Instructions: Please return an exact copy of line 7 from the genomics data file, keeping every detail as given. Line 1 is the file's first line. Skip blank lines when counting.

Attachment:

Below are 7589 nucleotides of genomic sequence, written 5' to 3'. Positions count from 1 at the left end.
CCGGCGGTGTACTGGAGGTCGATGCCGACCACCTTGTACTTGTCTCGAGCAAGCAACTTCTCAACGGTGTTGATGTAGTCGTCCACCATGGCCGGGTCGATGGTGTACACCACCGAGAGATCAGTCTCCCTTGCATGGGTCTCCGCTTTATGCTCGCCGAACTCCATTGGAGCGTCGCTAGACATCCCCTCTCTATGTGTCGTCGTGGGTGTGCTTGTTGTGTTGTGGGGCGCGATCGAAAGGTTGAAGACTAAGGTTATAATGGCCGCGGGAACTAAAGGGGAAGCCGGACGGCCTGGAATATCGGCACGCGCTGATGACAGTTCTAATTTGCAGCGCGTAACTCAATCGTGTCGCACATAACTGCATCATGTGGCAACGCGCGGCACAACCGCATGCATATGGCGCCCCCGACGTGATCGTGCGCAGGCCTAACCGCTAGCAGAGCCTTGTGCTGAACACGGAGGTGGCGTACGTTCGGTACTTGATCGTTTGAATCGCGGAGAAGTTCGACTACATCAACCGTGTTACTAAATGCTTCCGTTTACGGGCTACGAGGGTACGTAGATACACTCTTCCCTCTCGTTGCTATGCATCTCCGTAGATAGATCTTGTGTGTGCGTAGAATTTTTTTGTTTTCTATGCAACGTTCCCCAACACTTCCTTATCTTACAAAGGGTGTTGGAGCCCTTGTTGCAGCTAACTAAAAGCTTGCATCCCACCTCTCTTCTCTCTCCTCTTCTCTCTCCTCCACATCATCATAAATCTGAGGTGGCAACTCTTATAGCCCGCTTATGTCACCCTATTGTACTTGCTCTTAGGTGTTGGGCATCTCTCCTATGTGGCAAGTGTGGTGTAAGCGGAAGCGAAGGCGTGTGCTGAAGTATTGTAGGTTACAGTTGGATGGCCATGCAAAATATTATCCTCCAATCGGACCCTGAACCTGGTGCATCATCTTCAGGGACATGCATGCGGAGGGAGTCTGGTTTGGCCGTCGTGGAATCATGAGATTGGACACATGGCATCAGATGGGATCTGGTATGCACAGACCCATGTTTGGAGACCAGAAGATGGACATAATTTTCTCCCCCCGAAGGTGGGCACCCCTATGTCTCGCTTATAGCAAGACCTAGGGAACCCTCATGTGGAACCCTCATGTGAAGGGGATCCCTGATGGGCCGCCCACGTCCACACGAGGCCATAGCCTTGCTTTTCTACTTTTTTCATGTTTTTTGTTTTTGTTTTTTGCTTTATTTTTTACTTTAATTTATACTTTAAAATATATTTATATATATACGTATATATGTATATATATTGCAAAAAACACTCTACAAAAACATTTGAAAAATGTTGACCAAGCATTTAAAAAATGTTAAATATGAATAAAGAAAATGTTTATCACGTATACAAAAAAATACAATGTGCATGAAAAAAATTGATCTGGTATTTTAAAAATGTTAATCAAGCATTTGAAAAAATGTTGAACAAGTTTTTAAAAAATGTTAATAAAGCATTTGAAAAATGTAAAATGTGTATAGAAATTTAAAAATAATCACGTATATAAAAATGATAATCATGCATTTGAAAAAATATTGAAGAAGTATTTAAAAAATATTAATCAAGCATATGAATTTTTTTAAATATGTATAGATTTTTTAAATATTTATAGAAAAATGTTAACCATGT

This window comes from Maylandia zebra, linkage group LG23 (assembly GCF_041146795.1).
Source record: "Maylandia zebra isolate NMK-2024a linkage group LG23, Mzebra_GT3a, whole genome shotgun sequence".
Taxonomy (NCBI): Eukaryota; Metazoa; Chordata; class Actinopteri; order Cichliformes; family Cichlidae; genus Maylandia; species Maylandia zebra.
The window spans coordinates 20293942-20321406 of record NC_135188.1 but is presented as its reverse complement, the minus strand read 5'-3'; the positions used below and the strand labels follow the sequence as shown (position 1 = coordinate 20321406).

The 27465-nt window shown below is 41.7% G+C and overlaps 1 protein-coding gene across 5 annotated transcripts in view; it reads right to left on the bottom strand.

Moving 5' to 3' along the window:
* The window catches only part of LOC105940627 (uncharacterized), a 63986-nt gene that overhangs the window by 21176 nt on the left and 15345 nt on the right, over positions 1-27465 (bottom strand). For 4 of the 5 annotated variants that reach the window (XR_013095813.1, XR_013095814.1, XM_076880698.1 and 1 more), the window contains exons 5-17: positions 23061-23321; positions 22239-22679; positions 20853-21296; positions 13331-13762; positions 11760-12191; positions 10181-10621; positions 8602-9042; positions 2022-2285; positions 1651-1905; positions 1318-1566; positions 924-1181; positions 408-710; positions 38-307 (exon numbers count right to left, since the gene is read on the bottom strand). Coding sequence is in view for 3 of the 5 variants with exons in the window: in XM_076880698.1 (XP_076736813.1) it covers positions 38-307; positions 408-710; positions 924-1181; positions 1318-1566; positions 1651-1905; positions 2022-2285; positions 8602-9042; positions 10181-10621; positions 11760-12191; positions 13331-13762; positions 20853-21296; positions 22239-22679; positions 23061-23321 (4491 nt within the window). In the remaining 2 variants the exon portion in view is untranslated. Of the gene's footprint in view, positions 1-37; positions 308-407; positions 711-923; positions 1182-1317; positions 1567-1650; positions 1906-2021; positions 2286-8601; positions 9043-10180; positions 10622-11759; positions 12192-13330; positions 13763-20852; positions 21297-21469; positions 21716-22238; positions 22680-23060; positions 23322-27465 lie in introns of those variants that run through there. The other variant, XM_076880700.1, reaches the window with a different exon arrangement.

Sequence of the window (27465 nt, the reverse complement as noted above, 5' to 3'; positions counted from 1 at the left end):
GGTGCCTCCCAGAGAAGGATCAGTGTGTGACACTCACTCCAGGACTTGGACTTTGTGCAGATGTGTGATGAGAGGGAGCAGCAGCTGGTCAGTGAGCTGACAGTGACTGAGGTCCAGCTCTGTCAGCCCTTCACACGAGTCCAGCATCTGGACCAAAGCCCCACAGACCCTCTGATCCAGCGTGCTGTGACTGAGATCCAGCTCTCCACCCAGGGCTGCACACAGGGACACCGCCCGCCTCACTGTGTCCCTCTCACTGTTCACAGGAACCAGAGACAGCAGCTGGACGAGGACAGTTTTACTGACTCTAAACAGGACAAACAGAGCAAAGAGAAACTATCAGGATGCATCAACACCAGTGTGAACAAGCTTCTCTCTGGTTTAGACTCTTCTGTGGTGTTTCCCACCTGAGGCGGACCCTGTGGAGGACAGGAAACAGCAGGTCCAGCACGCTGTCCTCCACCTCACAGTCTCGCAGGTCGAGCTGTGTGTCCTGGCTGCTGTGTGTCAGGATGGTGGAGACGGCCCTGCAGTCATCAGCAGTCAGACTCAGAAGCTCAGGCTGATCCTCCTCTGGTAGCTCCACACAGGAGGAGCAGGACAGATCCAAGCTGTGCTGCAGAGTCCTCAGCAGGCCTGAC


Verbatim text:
The 27465-nt window shown below is 41.7% G+C and overlaps 1 protein-coding gene across 5 annotated transcripts in view; it reads right to left on the bottom strand.